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Afghans the Victims of US Terrorism: A Reply to Vituperative US Critics of Stance

24 October 2001

A Cathy Fincher wrote to me last week in response to my column of last Wednesday ('Afghans the Victims of US Terrorism') criticising the American bombardment of Afghanistan. She wrote: "Too bad you were not in the World Trade Centre on September 11th at 8.45 a.m." A Mr Nelson also wrote: "I read your article and all I have to say is: go f**k you f***ing queer butt f***ing . . . I hope the US bombs Assolastan until every rag has been killed . . . Hope you get AIDS f***er".

The column had concluded: "The bare reality now is Afghanistan is being devastated and hundreds are being slaughtered on the net issue of bringing bin Laden and his associates to justice in America rather than in an agreed third country". On reflection, I think I understated the point. The victims of the bombardment of Afghanistan are not just those slaughtered by the bombardment - there are also the thousands who will die and are dying as a direct result of the halt to food aid caused by the bombing. I asked what was the point of the exercise since, it seems obvious, the terrorism that caused the abominations of September 11th were planned and executed far away from Afghanistan (for instance in Germany and Florida) and, possibly, had no link with Afghanistan.

A Mr Foley wrote: "True, we are ravaging their country (Afghanistan). I'd personally like to see them enslaved for the rest of their lives." A Mr Wiberg wrote: "You deserve to live as a Taliban woman". "We'll be waiting to dispatch you to whatever afterlife you believe in" (a Mr Stifflemire). "This is what us Americans like to call 'payback'. Come on the militant Muslim that killed 5,000 of our citizens. By the way, Iran, Iraq, Syria, you next" (Mr Carter). "Your paucity of critical thought, madam (for surely you are a woman) is exceeded only by your moral obtuseness. On the other hand I am forced to concede that you Irish know a thing or two about terrorism" (Perry, North Carolina). "So the Dublin Times sympathises with the Afghan terrorists - probably because they also support the IRA and sympathise with terrorism." (

"Before spouting off about the US and their policies abroad, maybe you should clean up your own back yard with the IRA's impressive record over the decades in murdering people" ( "You f*** with the US and you will pay" (Mr Kotz). "We should take your ass out to Afghanistan and let them kick the shit out of you for your liberal beliefs" (Mr Chavarria). "Right or wrong, America will continue to bomb whoever they chose and there isn't a damn thing we can do about it. Just as it should be" (Mr Larson). "You make me ashamed of my Irish heritage" (Mr Monaghan).

Many of the responses were thoughtful. Some made the point that what else was there to do but take action against the organisation in Afghanistan that is known to have been responsible for the September 11th atrocity and against the Taliban regime that was harbouring them? The suggestion that bin Laden could have been extradited to a third country was ludicrous - the Taliban would have agreed to extradite him only to a country where he would have been treated sympathetically. The US response was measured - if it had wanted to, it could have used far greater military force but it had forsaken that to protect innocent lives. What was the evidence of "hundreds" of civilians being slaughtered other than the discredited word of the Taliban? The suggestion that there was moral equivalence between what the terrorists did on September 11th and what George Bush and Tony Blair are now doing was monstrous.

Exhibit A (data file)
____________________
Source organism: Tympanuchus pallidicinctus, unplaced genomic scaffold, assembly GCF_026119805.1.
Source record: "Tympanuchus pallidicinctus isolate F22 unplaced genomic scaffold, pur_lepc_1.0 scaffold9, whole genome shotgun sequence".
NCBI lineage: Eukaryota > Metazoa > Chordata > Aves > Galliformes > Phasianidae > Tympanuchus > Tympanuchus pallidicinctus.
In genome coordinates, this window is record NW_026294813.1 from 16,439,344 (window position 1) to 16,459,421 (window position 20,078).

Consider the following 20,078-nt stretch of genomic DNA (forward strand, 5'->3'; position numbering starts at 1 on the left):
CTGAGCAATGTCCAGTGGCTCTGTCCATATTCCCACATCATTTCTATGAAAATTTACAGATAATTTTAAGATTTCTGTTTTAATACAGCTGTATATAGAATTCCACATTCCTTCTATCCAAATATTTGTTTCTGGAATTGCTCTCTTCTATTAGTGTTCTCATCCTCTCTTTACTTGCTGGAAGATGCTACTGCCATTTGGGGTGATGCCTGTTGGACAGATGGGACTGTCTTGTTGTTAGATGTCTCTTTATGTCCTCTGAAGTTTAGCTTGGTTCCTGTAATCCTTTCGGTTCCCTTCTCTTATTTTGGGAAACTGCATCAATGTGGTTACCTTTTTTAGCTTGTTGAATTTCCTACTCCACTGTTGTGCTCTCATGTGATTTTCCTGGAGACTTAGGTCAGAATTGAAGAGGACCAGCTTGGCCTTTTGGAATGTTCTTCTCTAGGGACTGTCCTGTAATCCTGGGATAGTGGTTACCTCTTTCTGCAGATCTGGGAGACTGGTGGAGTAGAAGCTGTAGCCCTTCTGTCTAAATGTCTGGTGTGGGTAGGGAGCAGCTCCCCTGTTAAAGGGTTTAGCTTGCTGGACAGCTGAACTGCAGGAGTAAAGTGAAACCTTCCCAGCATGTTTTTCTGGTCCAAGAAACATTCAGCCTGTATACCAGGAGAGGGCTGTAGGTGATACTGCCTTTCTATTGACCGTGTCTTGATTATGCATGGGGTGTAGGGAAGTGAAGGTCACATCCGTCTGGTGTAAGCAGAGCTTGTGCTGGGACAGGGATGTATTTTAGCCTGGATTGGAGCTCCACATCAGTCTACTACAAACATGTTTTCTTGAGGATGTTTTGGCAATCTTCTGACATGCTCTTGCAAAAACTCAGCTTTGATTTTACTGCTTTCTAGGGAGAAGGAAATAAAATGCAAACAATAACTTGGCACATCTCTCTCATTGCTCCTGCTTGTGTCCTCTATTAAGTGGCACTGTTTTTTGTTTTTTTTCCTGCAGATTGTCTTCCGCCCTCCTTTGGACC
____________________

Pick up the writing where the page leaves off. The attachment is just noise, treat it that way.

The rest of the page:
A brief reply to these responses.

What should the US have done? It should have avoided violence and the inevitable killing of innocent civilians at least until negotiation had failed. It did not exhaust negotiation on the extradition of bin Laden et al, indeed it did not negotiate at all.

Second, it should use (and no doubt is using) its vast investigatory powers (the FBI and CIA) to identify those behind the bombings as it did following the Lockerbie bomb and the previous attack on the World Trade Centre. Thereby, it might be able to cope with the real threat of terrorism emanating from within western societies. It should seek to quieten the rage of much of the Islamic world by sponsoring a fair settlement in Israel, withdrawing its forces from Saudi Arabia and ending the sanctions on Iraq. The bombardment of a country is not measured. We know from the assaults on Yugoslavia and Iraq and the previous attack indeed on Afghanistan that the claims of the precision of "surgical strikes" are false. Indeed, on CBS news on Monday evening last, viewers could see for themselves American planes bombing their allies (Northern Alliance troops) instead of Taliban, and this occurred in broad daylight. Bombing involves the infliction of terror and slaughter on innocent people and that is an abomination. Those responsible for such abominations deserve to be called terrorists for they knowingly inflict terror on innocent people.

But as I have suggested above, it is worse than that. Bombing Afghanistan at a time when it is known that millions of people are on the verge of starvation is itself a heinous act.

Vincent Browne.
Published in the Irish Times.

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